• RehabCare Advantage Blog - Your Industry Resource for News and Notes on Rehabilitation and Patient Care
  • Kyle, 27, Restores Function After 69 Days of IRF Treatment

    June 06, 2014
    By Margaret Schmidt

    When Kyle, 27, suffered a traumatic brain injury as a result of a brain tumor, his doctors predicted he would never be himself again. Kyle was bedridden and could not speak or move his limbs. It was assumed that Kyle was not a fit for an inpatient rehabilitation facility, and he was advised to transfer to a nursing facility from a long term acute care hospital (LTACH). Determined to give her a husband a chance with intensive therapy, Kyle’s wife Sarah sought rehabilitation treatment and connected with RehabCare's clinicians at Mercy Health – Fairfield Hospital in Cincinnati.

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    12 Things It Takes to Be A Speech-Language Pathologist

    May 30, 2014
    By Margaret Schmidt

    What is required to be a great speech therapist? Above-average intelligence, kindness and a team spirit – to name a few. As we honor speech-language pathologists in May for Better Hearing and Speech Month, we reflect on 12 qualities SLPs possess and use in their delivery of care.

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    RehabCare Advocacy Network Drives Value of Rehabilitation at 2014 AHCA NCAL Congressional Briefing

    May 29, 2014
    By Margaret Schmidt

    The RehabCare Advocacy Network of therapists and our government relations team traveled to Capitol Hill last week for the 2014 AHCA/NCAL Congressional Briefing to discuss patient access to medically necessary therapies. The combined services of physical, occupational and speech therapies have the opportunity to provide significant savings to the Medicare program by reducing the risk of rehospitalization and improving functional abilities, but the provision of therapy continues to be threatened by regulatory measures such as Part B therapy caps, changes to group and concurrent therapy, coding changes and the application of the Medical Manual Review (MMR) and Multiple Procedure Payment Reduction policies.

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    Paper: Interdisciplinary Approach to Care is Essential

    May 23, 2014
    By Margaret Schmidt

    Across all care settings, an interdisciplinary approach leads to better patient outcomes. This has long been the experience of RehabCare and other clinicians and is also the takeaway of a new position paper published by The American Geriatrics Society. The paper was produced by the Partnership for Health in Aging, a collection of over 30 organizations supported by the American Geriatrics Society who represent healthcare for older adults.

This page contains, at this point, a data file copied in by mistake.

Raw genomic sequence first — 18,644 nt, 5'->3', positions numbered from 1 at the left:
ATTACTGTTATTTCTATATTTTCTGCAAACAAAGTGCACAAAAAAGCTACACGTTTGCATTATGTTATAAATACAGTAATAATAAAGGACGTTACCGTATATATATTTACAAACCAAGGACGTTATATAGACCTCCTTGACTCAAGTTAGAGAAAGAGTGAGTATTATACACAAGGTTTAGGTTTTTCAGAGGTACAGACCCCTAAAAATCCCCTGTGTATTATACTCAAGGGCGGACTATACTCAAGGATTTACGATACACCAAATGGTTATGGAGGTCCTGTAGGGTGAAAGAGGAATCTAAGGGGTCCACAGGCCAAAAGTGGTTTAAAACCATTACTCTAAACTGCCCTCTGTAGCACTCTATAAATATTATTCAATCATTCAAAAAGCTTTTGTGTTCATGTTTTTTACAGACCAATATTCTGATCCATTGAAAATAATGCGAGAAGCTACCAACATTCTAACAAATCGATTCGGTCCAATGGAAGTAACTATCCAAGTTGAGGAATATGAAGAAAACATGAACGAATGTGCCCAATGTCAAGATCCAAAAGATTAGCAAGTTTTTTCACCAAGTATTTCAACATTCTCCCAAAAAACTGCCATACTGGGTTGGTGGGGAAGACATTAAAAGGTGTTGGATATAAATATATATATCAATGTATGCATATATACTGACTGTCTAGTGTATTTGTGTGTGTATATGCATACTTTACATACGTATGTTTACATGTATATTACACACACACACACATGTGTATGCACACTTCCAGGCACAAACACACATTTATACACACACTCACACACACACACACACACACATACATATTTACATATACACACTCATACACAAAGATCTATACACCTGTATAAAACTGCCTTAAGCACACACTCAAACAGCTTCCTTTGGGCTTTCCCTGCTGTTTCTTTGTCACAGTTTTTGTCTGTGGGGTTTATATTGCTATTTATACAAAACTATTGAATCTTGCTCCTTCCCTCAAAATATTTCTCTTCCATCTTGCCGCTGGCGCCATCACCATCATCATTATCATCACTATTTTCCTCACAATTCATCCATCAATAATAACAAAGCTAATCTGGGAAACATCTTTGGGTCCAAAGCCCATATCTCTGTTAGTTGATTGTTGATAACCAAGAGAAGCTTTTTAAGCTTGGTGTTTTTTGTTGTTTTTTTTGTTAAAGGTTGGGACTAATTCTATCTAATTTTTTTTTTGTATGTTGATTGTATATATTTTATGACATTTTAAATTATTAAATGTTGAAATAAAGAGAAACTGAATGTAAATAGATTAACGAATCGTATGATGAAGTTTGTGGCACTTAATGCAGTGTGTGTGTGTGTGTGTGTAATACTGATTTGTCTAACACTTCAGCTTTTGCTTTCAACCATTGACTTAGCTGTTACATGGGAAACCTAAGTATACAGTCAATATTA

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    2013 Quality and Social Responsibility Report Highlights Role of Rehab

    May 16, 2014
    By Margaret Schmidt

    Throughout the entire healthcare delivery system – including acute and post-acute care – rehabilitation services are critical to achieve the goal of improving the well-being and physical abilities of each individual so that they may enjoy the highest quality of life possible. Regardless of care setting, the provision of physical and occupational therapies and speech-language pathology are an essential component in making recovery and wellness possible.

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    Study Finds Strong Connection Between Dementia and Hip Fractures

    May 09, 2014
    By Margaret Schmidt

    A recent Canadian study uncovered that dementia patients are at a heightened risk of death following hip fractures, Provider Magazine reports. The study, conducted over a seven-year period, shows that dementia patients account for “more than four-fifths of hip fractures in long term care centers and nearly one-quarter of hip fractures in the community” and that dementia is associated with an increased risk of death following surgery.

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    Correlation Discovered Between Education Level and Brain Injury Recovery

    May 01, 2014
    By Margaret Schmidt

    A recent study from Johns Hopkins University found that an individual’s level of education may indicate how well someone will recover from an acute, traumatic brain injury, reports CBS News. A patient’s “cognitive reserve” refers to retained mental function after brain damage, and scientists have discovered that one may retain more abilities the higher the amount of education he or she has obtained.

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    Focus on Mental Health for Occupational Therapy Month

    April 24, 2014
    By Margaret Schmidt

    Most of us familiar with rehabilitation know that occupational therapists are problem solvers who devise solutions to unprecedented problems with carrying out day-to-day tasks. But not everyone is aware that mental health also falls into the OT’s domain.

    In celebration of Occupational Therapy Month, we’d like to highlight a lesser-discussed role of occupational therapy: assessing the patient’s mental health and addressing the psychological component of rehabilitation.

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